New study links video gaming to "well adjusted children"
A new study from Oxford University has found that playing a video game for a short amount of time could have a positive impact on children.
Participants in the study were asked to quantify the amount of time they spent playing video games on a typical school day. They were then asked to rate themselves on a number of factors such as ‘satisfaction with their lives,’ and ‘how well they got on with their peers.’
They found that children who spent less than an hour a day playing video games were more adjusted than children that did not play video games at all.
Experimental psychologist Dr Andrew Przybylski who led the study believes that there could be a number of reasons behind the finding.
"Being engaged in video games may give children a common language. And for someone who is not part of this conversation, this might end up cutting the young person off," he told the BBC.
Dr Przybylski notes that guidelines that put limits on the way children engage with video games should take this into account.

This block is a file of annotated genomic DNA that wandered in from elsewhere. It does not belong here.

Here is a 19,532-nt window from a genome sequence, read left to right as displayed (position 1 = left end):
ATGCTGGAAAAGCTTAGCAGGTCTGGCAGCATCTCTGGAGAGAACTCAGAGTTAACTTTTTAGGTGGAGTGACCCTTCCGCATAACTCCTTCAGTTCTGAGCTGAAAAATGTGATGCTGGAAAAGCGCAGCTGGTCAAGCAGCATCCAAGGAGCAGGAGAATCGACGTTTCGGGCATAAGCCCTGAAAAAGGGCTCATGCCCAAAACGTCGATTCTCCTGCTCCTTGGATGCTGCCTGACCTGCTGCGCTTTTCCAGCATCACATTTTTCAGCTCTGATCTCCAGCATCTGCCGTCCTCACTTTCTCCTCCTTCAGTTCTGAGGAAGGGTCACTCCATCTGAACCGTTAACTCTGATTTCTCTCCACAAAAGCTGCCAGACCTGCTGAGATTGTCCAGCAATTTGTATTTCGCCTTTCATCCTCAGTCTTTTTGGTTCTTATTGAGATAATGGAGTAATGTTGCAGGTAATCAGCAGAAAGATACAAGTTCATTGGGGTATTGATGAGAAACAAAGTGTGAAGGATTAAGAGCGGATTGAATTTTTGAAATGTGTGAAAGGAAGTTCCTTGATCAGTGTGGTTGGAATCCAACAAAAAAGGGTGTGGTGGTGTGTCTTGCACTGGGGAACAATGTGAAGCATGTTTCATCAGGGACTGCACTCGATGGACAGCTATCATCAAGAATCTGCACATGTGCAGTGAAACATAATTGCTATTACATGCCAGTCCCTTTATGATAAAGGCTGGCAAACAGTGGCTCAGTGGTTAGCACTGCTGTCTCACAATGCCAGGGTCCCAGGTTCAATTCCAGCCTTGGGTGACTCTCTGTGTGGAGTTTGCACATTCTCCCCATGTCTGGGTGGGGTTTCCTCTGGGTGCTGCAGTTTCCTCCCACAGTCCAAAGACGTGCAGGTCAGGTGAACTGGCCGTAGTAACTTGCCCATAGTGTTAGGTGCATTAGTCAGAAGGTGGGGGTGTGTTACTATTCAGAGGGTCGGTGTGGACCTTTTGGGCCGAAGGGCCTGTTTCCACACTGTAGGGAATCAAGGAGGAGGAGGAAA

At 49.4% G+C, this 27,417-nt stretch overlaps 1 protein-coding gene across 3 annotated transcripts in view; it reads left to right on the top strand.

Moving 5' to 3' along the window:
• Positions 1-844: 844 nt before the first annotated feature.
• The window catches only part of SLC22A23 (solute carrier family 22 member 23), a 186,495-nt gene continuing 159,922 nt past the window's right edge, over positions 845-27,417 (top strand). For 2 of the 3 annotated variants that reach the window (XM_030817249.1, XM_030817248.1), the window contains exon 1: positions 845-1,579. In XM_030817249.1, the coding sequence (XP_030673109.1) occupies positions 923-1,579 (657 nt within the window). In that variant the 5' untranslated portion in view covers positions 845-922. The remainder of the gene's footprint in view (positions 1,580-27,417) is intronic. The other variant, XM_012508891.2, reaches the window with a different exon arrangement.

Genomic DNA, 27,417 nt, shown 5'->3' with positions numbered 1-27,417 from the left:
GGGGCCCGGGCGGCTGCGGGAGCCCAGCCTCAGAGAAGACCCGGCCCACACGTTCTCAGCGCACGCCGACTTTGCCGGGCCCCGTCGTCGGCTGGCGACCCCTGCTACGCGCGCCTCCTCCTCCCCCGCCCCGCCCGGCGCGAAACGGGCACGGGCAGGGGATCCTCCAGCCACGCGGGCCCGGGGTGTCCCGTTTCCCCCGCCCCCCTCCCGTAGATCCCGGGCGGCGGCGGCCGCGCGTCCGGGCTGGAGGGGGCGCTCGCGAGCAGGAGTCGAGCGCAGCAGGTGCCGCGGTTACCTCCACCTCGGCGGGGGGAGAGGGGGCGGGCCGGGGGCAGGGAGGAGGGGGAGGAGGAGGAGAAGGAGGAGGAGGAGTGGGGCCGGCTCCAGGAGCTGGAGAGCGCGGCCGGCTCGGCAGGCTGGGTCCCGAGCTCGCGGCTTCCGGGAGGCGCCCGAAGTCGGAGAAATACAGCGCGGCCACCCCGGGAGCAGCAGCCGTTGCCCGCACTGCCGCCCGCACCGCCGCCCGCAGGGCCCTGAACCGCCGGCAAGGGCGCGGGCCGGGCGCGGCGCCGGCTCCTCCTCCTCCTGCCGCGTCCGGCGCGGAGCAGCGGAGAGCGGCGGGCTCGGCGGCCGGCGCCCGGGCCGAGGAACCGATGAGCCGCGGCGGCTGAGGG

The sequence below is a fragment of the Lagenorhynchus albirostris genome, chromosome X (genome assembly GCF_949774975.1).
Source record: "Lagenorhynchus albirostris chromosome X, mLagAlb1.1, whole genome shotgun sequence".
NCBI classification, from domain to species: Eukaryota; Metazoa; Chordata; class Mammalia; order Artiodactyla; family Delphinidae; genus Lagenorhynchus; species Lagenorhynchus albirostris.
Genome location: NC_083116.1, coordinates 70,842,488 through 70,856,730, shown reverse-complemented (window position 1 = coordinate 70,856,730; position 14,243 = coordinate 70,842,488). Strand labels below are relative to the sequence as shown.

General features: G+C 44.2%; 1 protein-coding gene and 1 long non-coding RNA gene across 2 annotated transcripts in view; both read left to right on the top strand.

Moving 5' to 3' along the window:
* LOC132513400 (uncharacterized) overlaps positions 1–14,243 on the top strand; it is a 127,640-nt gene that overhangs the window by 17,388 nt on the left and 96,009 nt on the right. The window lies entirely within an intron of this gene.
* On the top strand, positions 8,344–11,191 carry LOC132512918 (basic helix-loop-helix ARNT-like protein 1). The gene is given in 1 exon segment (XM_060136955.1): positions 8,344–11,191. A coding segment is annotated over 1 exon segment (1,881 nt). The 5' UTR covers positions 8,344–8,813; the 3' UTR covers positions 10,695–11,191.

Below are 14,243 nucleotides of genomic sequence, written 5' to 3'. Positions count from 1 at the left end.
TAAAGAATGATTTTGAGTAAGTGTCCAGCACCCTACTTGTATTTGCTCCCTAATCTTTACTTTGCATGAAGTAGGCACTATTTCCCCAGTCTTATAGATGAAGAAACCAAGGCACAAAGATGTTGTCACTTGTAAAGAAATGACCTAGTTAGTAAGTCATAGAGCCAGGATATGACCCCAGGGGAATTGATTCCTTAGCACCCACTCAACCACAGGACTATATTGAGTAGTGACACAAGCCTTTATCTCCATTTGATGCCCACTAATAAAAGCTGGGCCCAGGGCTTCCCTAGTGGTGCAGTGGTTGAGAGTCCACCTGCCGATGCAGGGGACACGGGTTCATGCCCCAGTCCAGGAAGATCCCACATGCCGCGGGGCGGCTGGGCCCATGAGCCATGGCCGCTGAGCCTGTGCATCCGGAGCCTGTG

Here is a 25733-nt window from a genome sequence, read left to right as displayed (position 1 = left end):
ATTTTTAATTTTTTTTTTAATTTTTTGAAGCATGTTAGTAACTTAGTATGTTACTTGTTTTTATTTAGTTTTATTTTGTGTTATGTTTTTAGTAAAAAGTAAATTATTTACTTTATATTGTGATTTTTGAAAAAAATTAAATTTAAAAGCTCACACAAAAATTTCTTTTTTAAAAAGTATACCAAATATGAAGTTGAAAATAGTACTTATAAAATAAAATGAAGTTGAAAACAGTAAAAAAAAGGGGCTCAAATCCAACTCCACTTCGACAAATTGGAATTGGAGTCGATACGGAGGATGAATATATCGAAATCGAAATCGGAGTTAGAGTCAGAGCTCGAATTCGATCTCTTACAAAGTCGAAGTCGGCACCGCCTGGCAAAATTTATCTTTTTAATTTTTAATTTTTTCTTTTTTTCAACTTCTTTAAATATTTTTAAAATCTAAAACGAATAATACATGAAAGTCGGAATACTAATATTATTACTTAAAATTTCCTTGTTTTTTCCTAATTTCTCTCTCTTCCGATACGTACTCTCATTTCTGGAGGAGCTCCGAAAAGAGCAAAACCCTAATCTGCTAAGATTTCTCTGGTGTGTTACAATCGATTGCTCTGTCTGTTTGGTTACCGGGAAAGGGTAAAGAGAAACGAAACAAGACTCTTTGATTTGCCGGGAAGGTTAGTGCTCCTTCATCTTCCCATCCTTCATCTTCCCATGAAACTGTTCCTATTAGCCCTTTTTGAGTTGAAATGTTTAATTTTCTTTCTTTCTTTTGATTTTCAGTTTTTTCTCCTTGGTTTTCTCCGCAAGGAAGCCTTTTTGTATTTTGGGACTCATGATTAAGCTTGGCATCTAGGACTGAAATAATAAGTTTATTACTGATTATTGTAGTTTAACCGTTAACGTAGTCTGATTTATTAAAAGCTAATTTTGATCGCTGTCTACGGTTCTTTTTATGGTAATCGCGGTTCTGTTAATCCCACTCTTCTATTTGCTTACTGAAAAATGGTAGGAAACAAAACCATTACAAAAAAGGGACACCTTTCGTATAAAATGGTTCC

The research found that while girls and boys showed a different preference for computer based games and console based games (boys tended towards the latter and girls towards the former) the positive effects of gaming did not vary.
Similarly, the type of games being played didn’t change the effect as Dr Przybylski explains: “Many combat video games are also action video games, there is a body of research that suggests that these kinds of games may be positively linked to perceptual skills. Games designed explicitly for education purposes are pretty hit-or-miss.”
Amanda, a mum of two boys says that she isn’t surprised by the results of the study because she has observed many positive effects that gaming has had on her sons.